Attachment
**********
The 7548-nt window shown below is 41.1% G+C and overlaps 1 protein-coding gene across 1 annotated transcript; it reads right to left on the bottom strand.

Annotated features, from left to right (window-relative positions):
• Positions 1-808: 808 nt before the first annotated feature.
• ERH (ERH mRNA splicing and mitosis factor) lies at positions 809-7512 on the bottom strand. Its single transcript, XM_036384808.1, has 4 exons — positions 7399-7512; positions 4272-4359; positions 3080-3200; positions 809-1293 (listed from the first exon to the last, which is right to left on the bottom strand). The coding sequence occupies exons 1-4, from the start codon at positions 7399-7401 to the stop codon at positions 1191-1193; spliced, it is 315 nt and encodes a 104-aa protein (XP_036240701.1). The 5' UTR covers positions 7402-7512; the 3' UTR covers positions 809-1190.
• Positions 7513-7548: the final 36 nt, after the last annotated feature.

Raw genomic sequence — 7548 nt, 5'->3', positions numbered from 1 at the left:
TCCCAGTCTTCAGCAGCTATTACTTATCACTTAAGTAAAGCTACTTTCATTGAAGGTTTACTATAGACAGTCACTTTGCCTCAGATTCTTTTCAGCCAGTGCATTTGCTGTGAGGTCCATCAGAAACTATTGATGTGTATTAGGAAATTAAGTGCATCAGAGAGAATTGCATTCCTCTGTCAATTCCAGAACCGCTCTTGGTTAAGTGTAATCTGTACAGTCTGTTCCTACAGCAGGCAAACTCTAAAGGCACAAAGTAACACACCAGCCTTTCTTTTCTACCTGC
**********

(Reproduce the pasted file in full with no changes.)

The 7548-nt window shown below is 41.1% G+C and overlaps 1 protein-coding gene across 1 annotated transcript; it reads right to left on the bottom strand.

Annotated features, from left to right (window-relative positions):
• Positions 1-808: 808 nt before the first annotated feature.
• ERH (ERH mRNA splicing and mitosis factor) lies at positions 809-7512 on the bottom strand. Its single transcript, XM_036384808.1, has 4 exons — positions 7399-7512; positions 4272-4359; positions 3080-3200; positions 809-1293 (listed from the first exon to the last, which is right to left on the bottom strand). The coding sequence occupies exons 1-4, from the start codon at positions 7399-7401 to the stop codon at positions 1191-1193; spliced, it is 315 nt and encodes a 104-aa protein (XP_036240701.1). The 5' UTR covers positions 7402-7512; the 3' UTR covers positions 809-1190.
• Positions 7513-7548: the final 36 nt, after the last annotated feature.

Raw genomic sequence — 7548 nt, 5'->3', positions numbered from 1 at the left:
TCCCAGTCTTCAGCAGCTATTACTTATCACTTAAGTAAAGCTACTTTCATTGAAGGTTTACTATAGACAGTCACTTTGCCTCAGATTCTTTTCAGCCAGTGCATTTGCTGTGAGGTCCATCAGAAACTATTGATGTGTATTAGGAAATTAAGTGCATCAGAGAGAATTGCATTCCTCTGTCAATTCCAGAACCGCTCTTGGTTAAGTGTAATCTGTACAGTCTGTTCCTACAGCAGGCAAACTCTAAAGGCACAAAGTAACACACCAGCCTTTCTTTTCTACCTGC